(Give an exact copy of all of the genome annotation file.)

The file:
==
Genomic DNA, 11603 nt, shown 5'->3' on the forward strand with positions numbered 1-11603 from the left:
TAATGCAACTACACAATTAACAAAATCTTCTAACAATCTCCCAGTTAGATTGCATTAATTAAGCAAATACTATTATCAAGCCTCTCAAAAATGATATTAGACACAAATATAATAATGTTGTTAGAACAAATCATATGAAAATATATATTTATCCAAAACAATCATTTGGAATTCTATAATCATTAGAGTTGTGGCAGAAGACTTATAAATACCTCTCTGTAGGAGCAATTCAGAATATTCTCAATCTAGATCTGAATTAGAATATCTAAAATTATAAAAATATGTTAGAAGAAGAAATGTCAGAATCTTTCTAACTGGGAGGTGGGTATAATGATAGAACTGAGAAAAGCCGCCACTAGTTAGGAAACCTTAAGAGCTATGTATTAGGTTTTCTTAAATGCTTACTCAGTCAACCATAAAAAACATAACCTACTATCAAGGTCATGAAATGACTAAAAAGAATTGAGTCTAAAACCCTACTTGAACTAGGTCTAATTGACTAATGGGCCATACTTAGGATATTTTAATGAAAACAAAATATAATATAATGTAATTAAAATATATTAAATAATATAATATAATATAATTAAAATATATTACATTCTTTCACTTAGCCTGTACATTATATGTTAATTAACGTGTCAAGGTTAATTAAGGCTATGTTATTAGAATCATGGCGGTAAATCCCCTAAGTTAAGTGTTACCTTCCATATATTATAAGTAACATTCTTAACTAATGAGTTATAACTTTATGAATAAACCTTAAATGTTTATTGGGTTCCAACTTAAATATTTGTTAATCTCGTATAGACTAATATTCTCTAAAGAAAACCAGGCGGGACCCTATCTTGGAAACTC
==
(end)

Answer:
Genomic DNA, 11603 nt, shown 5'->3' on the forward strand with positions numbered 1-11603 from the left:
TAATGCAACTACACAATTAACAAAATCTTCTAACAATCTCCCAGTTAGATTGCATTAATTAAGCAAATACTATTATCAAGCCTCTCAAAAATGATATTAGACACAAATATAATAATGTTGTTAGAACAAATCATATGAAAATATATATTTATCCAAAACAATCATTTGGAATTCTATAATCATTAGAGTTGTGGCAGAAGACTTATAAATACCTCTCTGTAGGAGCAATTCAGAATATTCTCAATCTAGATCTGAATTAGAATATCTAAAATTATAAAAATATGTTAGAAGAAGAAATGTCAGAATCTTTCTAACTGGGAGGTGGGTATAATGATAGAACTGAGAAAAGCCGCCACTAGTTAGGAAACCTTAAGAGCTATGTATTAGGTTTTCTTAAATGCTTACTCAGTCAACCATAAAAAACATAACCTACTATCAAGGTCATGAAATGACTAAAAAGAATTGAGTCTAAAACCCTACTTGAACTAGGTCTAATTGACTAATGGGCCATACTTAGGATATTTTAATGAAAACAAAATATAATATAATGTAATTAAAATATATTAAATAATATAATATAATATAATTAAAATATATTACATTCTTTCACTTAGCCTGTACATTATATGTTAATTAACGTGTCAAGGTTAATTAAGGCTATGTTATTAGAATCATGGCGGTAAATCCCCTAAGTTAAGTGTTACCTTCCATATATTATAAGTAACATTCTTAACTAATGAGTTATAACTTTATGAATAAACCTTAAATGTTTATTGGGTTCCAACTTAAATATTTGTTAATCTCGTATAGACTAATATTCTCTAAAGAAAACCAGGCGGGACCCTATCTTGGAAACTC